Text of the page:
The Imprisoned Cowboy
Bruce Nauman at Punta della dogana
Bruce Nauman: Contrapposto Studies is curated by Carlos Basualdo, the Keith L. and Katherine Sachs Senior Curator of Contemporary Art at the Philadelphia Museum of Art, and Caroline Bourgeois, curator at Pinault Collection. The exhibition is an homage to one of the major figures of the contemporary art international scene and focuses on three fundamental aspects of his oeuvre: the artist studio as a space where creation takes place, the body through performances and the exploration of sound.
Organized at Punta della Dogana and curated by Carlos Basualdo and Caroline Bourgeois, the big retrospective exhibition dedicated to Bruce Nauman already starts before the entrance of the museum’s building. The first work is a sound piece installed inside Sotto Portico dell’Abbazia, where a regular visitor can often find a curious street artist playing some sort of ancient lute, dressed in a white and fluffy shirt. Instead of that beautiful and ancient sound, Nauman sets his first intervention with the deconstructed harmony of the piece For Beginners (Instructed Piano), 2010. Realized in collaboration with the musician Terry Allen, the piece appears like an arbitrary sequence of notes, played with strong rhythm, with moments of assonance and dissonance, pleasing and then frustrating the listener. It’s one of those pieces that need your attention for awhile to be able to fully experience the wide range of emotions it can suggest—making one feel bored, excited, silly, and longing for more. The notes are indeed arbitrary, as the score is actually a transcription in music of another work by Nauman—For Beginners, where a huge projection shows two hands performing all the finger combinations possible. With a minimum gesture, Nauman takes the place of the nostalgic lute player and introduces us to his aesthetic world made of boredom, fun, discomfort and pleasure.
The exhibition continues inside Punta della Dogana and presents, in the first two big halls, two monumental video works: Contrapposto Studies, I Through VII, 2015/2016, where he goes back to—and explores with novelty—the ideas that led to Walk with Contrapposto, many years earlier. Notably, Nauman wears almost the same clothes he was wearing in 1968, a white t-shirt, some blue jeans, and cowboy boots: the dress code of the West American suburbs. The boots creak and slam, giving rhythm to the video which is deconstructed with clips in play and reverse. The figures are also cut in half horizontally, and the two parts proceed autonomously, sometimes lining up, sometimes not. Nauman is simply going up and down, at a certain speed, holding a specific posture. His gaze is absent, as if it would be deprived of any subjectivity.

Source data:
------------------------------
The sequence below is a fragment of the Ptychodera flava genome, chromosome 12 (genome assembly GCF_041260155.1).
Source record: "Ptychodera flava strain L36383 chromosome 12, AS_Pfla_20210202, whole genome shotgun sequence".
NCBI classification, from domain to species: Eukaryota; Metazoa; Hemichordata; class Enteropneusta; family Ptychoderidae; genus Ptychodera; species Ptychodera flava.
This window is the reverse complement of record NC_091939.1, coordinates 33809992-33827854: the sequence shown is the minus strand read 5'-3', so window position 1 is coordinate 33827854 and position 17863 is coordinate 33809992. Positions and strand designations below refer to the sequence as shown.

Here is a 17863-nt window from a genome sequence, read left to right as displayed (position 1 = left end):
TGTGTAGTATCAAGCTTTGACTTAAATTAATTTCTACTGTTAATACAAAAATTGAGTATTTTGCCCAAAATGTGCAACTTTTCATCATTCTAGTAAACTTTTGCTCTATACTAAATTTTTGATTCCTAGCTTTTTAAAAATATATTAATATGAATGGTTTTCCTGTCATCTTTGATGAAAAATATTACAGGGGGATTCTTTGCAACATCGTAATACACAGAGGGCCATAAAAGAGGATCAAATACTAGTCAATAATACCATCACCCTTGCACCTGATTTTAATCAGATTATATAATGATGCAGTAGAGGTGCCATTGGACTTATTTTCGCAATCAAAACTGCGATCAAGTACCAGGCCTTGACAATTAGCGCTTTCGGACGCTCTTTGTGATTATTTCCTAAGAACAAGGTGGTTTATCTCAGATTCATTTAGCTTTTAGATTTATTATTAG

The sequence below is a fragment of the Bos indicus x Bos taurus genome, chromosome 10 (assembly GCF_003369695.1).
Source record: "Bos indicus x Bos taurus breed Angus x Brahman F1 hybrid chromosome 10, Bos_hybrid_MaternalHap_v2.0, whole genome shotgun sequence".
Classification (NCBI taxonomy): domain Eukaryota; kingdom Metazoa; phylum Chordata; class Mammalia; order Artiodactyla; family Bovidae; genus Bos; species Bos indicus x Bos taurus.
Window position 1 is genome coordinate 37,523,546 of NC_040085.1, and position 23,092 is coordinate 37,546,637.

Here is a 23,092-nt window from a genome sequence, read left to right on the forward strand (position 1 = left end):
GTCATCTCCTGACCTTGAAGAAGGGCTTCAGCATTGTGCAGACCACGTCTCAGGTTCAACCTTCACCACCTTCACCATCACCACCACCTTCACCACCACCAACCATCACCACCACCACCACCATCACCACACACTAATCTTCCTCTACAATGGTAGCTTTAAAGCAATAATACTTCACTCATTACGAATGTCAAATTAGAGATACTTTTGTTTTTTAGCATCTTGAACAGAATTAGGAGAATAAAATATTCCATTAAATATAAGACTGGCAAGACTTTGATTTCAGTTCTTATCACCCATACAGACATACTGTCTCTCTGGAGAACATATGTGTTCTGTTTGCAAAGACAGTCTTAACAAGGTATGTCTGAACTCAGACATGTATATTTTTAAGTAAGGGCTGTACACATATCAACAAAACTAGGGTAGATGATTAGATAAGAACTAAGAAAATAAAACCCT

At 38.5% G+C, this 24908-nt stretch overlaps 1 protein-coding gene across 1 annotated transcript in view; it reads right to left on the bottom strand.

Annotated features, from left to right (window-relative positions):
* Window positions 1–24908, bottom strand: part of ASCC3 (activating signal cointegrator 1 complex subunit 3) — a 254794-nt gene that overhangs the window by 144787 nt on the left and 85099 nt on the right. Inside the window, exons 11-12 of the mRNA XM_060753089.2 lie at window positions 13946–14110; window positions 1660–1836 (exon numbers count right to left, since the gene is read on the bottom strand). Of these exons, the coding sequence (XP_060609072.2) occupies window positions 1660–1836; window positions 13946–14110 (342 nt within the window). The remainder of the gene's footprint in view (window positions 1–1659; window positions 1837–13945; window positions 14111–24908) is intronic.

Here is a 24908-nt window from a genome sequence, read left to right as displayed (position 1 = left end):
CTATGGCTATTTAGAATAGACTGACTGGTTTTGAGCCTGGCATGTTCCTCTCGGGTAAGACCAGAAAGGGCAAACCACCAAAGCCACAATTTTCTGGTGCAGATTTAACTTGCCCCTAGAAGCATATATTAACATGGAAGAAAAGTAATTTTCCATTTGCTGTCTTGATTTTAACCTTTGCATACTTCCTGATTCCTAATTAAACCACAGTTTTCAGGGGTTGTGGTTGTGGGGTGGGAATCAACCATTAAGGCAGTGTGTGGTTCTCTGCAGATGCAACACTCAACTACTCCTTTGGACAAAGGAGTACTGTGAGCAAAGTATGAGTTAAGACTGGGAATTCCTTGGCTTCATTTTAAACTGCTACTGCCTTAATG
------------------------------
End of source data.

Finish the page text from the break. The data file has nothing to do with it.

In the following room, three works from 1969—two titled Untitled and one Untitled or Extended Time Piece—express the conceptual nature of these performance pieces, which are conceived as tasks or instructions, written with a typewriter on an A4 sheet. One of these sheets hangs on the wall, yellowed by years and ripped on the side. On the corners of this passage room three performers execute Nauman’s performance pieces. Two of them are busy executing Bouncing in the Corner, and one cannot avoid noticing a big hole on one of the drywall corners of the room, almost at shoulder height.
In the following room, with the lights turned off and the windows obscured, we can look at the video work Walk with Contrapposto, 1968, looping on an exhibition monitor. The exaggerated posture, forced into a narrow corridor can remind one of Michelangelo Buonarroti’s Schiavo Morente at Louvre, because of the posture and the compression effect between the softness of the body and the rigidity of the stone that contains it. As the title suggests, Nauman is interpreting the contrapposto formula, a formal solution used by the ancient Greeks to distribute weight inside the sculpture so to solve the problem of balance, in a figure in movement.
The problem of the tension between opposites—that is an inherent problem of the moving figure—is present in all Nauman ouvre, and is strongly conceptualized by the artist and can be used as one of the possible traits d’union to read his work at large.
Walking into the following room, we can see how this idea is turned into a praxis in many variations and applications—polarizing gestures and creating the necessary physical tension to sustain the endurance tasks in which he put himself. Revolving Upside Down, 1969, shows us that this is a necessary means. The artist, dressed all in white and with his usual cowboy boots, is standing on one leg and bending forward, extending the free leg backwards to find balance. Using his standing feet he executes a circular revolving movement. When the position becomes unbearable, he straightens his bust and extends the other leg out in front, finding the momentum for a new pose, and another rotation.